I am happy to say we are an “unschooling” family. But I wonder if that term is a bit too limiting. Agreed, we have taken our children out of the confines of a scheduled and standardized school system and by all that society has agreed upon, we are clearly NOT doing “school”. But to only focus on what we are not doing is selling short all that we ARE doing.
We are showing our kids the world.
Three years ago, when our oldest son Gavin had completed 4th grade and our daughter, Adelaide, just completed 2nd, we decided to select a different path for their education. Replacing pictures in books with real life experiences, our goal was to travel as much as we could and show our kids what the world looked like. I heard it said once, “nothing broadens the mind like a well-stamped passport!” and I completely agree.
As we began to travel and live this lifestyle, there was one thing that got in the way of fully experiencing a life of travel: my corporate job. Working for a major media company, I will say by American standards, I had it pretty good. Five weeks vacation a year, plus holidays. Add to that a boss that was poor at record keeping, I was able to travel a solid six weeks out of the year. Then I realized how little travel that really was.
According to vpcalendar.net, the US has the least number of paid vacation days per year. While this depends on seniority, the US averages around 13 days. That means out of 52 weeks of the year, excluding the big holidays, we get 2½ weeks a year to travel with the family. Clearly that’s not enough. Especially when you see that France averages 37 and Italy averages a whopping 42 days! Based on a five-day workweek, that’s over eight weeks a year. In the US, that simply does not happen. Even Cadillac, to symbolize American ingenuity, poked fun at this trait in a commercial.
Even though I milked all I could out of my five to six weeks a year, it was time to do something more. So in a counter-culture, against all logic, dare I say a very “unschooled” approach, I left a stable, six-figure job to simply travel with my kids. (hyperlink: http://www.lifetravelzen.com/sample-page/)
Travelling with our kids as much as we can, road-schooling if you will, opens up so many wonderful discussions. Unlike a regular standardized school structure, these are not lessons from a book, but conversations spurred on by experience. Attending Easter Mass at the Vatican gave us a great opportunity to discuss the history of the Catholic empire. While none of us are Catholic, we were able to discuss the role of religion in history and how it has affected the world. Chatting with a bartender in Stavanger, Norway about her parent’s experience in World War II opened up a conversation about how the world was shaped by the actions of one man. These history lessons came about naturally and organically through our travels.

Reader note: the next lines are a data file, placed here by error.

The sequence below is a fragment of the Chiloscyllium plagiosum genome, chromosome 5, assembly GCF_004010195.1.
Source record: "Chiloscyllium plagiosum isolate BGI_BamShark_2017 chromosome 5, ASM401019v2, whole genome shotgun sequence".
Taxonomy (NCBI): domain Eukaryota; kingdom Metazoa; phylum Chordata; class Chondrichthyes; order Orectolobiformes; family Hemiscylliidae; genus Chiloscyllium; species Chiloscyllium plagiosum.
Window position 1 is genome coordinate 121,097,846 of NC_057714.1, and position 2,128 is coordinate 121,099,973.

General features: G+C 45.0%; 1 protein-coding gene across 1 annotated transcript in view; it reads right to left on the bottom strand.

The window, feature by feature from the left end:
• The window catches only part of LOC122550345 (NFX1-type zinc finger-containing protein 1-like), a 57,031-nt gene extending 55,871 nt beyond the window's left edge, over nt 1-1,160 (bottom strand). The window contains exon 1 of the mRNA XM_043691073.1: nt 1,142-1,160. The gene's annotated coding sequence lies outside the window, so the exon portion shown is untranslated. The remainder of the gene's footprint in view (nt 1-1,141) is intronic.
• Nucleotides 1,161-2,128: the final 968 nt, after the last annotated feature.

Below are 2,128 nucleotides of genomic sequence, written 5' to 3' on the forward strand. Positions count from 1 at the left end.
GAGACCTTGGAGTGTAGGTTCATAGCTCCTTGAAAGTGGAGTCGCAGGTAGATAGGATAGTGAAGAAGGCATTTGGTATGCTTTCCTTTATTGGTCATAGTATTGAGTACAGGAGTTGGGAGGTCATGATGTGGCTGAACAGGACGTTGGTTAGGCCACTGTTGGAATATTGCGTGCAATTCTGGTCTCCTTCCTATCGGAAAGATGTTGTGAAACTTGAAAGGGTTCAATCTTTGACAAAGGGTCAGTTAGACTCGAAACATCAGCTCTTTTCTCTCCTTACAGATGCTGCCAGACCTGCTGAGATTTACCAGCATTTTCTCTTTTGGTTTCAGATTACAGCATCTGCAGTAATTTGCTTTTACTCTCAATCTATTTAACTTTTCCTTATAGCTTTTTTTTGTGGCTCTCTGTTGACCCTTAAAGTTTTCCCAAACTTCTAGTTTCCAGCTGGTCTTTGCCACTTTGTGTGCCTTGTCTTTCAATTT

But it’s not just history…
Visiting waterfalls and spending time in Costa Rica brought about discussions of native wildlife in that region and how it differs from our home state of Florida. Experiencing the “Midnight Sun” in the Arctic Circle lead to a discussion of how the earth’s rotation around the sun varies depending on where you are in the world. Even enjoying a pint (for the adults!) in a pub in Ireland during Saint Patrick’s Day brought about the discussion of holidays around the globe. And there are countless more. This summer we are spending three months road-tripping across America and it seems every day a new conversation is started by simply “being” where we are.
With all this travel, there are no quizzes or tests and they don’t have to feel the pressure to remember every detail in order to advance to a next level. In this way, yes we are absolutely unschooling. They simply have to be present, open and receptive and they will take away from these experiences what they were meant to. In whatever way it happens to be, these experiences will help shape their lives as they evolve into adults.
Watching these two young souls evolve is so inspiring. Their lives are being shaped by this experience. Instead of thinking about a GPA or a passing a certain grade level to prepare them for an overpriced higher education, we are not controlling their outcome. Our hope is that they simply become who they were meant to be.
Michael Sharkey, a 25 year radio veteran, left the corporate media whirlwind in early 2014 to travel full-time with his family. The Sharkey’s – Tanya, wife of 17 years, Gavin, 13 and Adelaide, 11 – have spent a month in Italy this year so far and are currently traveling across America in a small RV with their two cats. Having also traveled to Costa Rica, Norway, Ireland and all over the Caribbean, their plans hope to take them even further in the coming months and years. Michael is currently travel writing, getting international accreditation and certification as a Life Coach and blogging at www.lifetravelzen.com.Facebook.com (search Life Travel Zen)Twitter: @sharkzenpdInstagram: @sharkzenpd